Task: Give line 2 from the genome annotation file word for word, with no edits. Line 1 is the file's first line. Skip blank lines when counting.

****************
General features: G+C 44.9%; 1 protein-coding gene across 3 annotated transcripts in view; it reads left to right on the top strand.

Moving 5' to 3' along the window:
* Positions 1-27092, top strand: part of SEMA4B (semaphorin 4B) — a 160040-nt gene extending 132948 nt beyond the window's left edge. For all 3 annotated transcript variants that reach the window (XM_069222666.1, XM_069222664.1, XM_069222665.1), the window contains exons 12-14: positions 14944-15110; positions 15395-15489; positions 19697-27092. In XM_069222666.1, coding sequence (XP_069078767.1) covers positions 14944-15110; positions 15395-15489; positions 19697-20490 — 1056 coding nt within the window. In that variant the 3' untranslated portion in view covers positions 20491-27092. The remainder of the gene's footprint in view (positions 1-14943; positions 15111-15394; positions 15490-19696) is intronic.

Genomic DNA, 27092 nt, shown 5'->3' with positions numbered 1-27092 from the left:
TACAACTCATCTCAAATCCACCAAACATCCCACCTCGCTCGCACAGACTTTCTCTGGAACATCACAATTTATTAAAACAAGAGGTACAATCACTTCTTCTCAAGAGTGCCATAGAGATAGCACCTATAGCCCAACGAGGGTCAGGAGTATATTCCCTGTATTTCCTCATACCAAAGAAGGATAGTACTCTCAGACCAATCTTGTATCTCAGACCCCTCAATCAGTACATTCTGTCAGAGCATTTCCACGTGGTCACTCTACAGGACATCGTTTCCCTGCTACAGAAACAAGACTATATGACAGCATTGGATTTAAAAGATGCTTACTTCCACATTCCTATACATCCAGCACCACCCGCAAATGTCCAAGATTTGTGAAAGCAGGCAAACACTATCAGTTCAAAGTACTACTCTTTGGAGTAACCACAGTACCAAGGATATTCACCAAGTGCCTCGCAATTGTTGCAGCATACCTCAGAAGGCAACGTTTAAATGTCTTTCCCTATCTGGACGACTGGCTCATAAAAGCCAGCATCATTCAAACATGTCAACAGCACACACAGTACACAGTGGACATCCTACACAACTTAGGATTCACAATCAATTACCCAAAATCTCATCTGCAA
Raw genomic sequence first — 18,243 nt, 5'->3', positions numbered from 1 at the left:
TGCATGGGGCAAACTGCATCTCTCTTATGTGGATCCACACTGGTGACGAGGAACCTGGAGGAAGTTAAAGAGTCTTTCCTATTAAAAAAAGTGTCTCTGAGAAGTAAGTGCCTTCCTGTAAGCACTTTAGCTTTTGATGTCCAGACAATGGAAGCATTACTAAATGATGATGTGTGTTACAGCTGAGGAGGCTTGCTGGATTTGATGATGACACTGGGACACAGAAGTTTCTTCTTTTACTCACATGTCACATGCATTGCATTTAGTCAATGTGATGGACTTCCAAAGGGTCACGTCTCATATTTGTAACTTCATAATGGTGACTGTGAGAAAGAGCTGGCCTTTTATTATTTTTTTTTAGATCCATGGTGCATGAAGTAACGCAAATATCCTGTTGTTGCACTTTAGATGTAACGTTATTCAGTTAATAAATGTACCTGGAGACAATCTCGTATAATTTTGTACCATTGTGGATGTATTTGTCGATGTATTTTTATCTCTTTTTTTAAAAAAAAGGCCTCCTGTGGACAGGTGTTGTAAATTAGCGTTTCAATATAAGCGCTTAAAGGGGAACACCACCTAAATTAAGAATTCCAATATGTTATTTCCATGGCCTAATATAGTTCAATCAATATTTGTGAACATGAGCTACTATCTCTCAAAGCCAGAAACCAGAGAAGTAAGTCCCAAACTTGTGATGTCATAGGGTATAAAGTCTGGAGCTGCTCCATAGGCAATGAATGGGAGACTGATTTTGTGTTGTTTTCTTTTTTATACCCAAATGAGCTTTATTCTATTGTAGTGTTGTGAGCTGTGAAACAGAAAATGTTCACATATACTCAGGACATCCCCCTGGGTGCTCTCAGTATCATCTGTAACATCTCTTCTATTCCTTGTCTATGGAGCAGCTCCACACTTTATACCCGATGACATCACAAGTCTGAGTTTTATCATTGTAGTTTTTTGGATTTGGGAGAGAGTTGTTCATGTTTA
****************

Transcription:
Moving 5' to 3' along the window: